I fear her claims of no longer drinking, of his adoptive family, with a history of doing all they can to avoid one another, suddenly so close they love get-togethers with any chance they have, and her claim that his cousin and step-siblings, from her second marriage, are now upset because he doesn’t talk to them (though they have all had the information to get a hold of him and haven’t done so and were not viewed as close by my son) are games she is playing because she still sees it as a competition. A need to prove who is the “good” family. A battle between who my son wants in his life, instead of understanding he will always have two families that are a part of him, no matter what happens.

I fear she wants him to feel as if he has to pick the “better” side because she talked of how wrong it was, and how angry she was, that his first father and brother (my husband and youngest son) ever made that first step at reunion by going to the restaurant where he worked almost three years ago (when he was almost nineteen.) That she tells him after everything we have done to her that she wants nothing to do with us or ever speak to us again and is worried about how he is doing and how we are treating him, especially since he has come to the decision he no longer carries a belief in God. (Just not in the mind set to link to it right now, but there is a previous post on my blog about why my son lost his faith in God.)

But there is also that second fear, born in my own insecurities, that she will be able to show that we are terrible people and that he isn’t happy with us and that I will again lose my oldest son because I am still not good enough for him or have failed him in some way or just don’t know what it is to be what he needs.

And so that makes me no better than her because it is her insecurities, I know, that bring about much of her actions as well. And I hate it.

I hate it.

I hate it.

I hate it.

I dream of relationships like Dawn at This Woman’s Work has with her daughter and her daughter’s first mom. And I find myself wondering, what if . . .

What if it had been that way?

What if his adoptive mom and I could have formed such a relationship?

When my son and I first reunited, I had visions of the moments his adoptive mom and I would share. This was before I knew of the abuse he had been put through. When I had not yet let through all the pain and anger I carried from her closing his adoption when he was five.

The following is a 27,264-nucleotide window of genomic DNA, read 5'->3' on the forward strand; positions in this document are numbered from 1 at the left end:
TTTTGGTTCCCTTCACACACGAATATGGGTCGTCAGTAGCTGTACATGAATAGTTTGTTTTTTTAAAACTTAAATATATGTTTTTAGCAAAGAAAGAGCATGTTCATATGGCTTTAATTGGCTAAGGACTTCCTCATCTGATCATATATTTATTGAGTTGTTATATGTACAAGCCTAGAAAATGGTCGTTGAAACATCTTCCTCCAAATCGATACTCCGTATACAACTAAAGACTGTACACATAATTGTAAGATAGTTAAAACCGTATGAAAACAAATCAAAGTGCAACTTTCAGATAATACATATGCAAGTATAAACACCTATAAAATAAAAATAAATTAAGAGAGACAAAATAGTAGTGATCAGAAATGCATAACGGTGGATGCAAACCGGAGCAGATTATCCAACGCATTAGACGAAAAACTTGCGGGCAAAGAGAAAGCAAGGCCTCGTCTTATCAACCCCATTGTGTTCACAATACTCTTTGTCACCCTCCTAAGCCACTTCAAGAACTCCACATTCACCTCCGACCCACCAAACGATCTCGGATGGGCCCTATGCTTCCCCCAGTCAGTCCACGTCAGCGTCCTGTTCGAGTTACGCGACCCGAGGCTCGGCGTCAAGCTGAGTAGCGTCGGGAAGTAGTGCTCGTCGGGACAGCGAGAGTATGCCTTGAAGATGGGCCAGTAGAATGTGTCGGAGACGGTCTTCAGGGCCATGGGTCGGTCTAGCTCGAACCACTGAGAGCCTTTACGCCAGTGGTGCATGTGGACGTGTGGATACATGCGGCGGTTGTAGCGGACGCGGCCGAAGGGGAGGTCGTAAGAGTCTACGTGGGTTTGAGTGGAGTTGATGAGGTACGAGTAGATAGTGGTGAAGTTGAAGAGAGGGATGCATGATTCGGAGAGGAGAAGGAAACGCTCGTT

But I used to think of that, imagine family celebrations together, holidays shared. I could see us together when he got married, when his children were born. I created fantasies of a bond we would create in the joy of watching our son together, growing and living, becoming a man and starting his own family. And I did this, even during my realitzation and decision to speak out about the darker truths of adoption. Even while knowing that I needed to make a change for other moms and understanding what happened to me when I went through the clutches of the adoption industry.

And even now, there have been times when I have let myself believe that someday, somehow, maybe she will beat her addiction. She will reach out to our son and let him know that she wants things to be better. She wants to do what is best for him, and we will find that chance again at having a relationship between all of us, a part of the ups and downs of our son’s lives. Being together as moms, sharing how much it means to watch the milestones of our child.

I want my son to have all of us in his life, in a healthy, good way. I want to stop fearing that he will face more abuse from his mother. That she won’t push for him to choose between his families and will allow him to have both in his life. And that her games won’t take him away again, convince him that I am the mom who couldn’t offer him what he deserved and that he must choose between us instead of be allowed to have both of us in his life.

I want this confusion, this doubt, this fear that both of us are hurting him, denying him of what he deserves because of our own selfish actions, to end, to be a memory, replaced by a life where my son can happily say he has two moms in his life to watch over him, without ever facing more abuse, uncertainty, or feelings like he is trapped between us, forced to go one way or the other.

I just want something!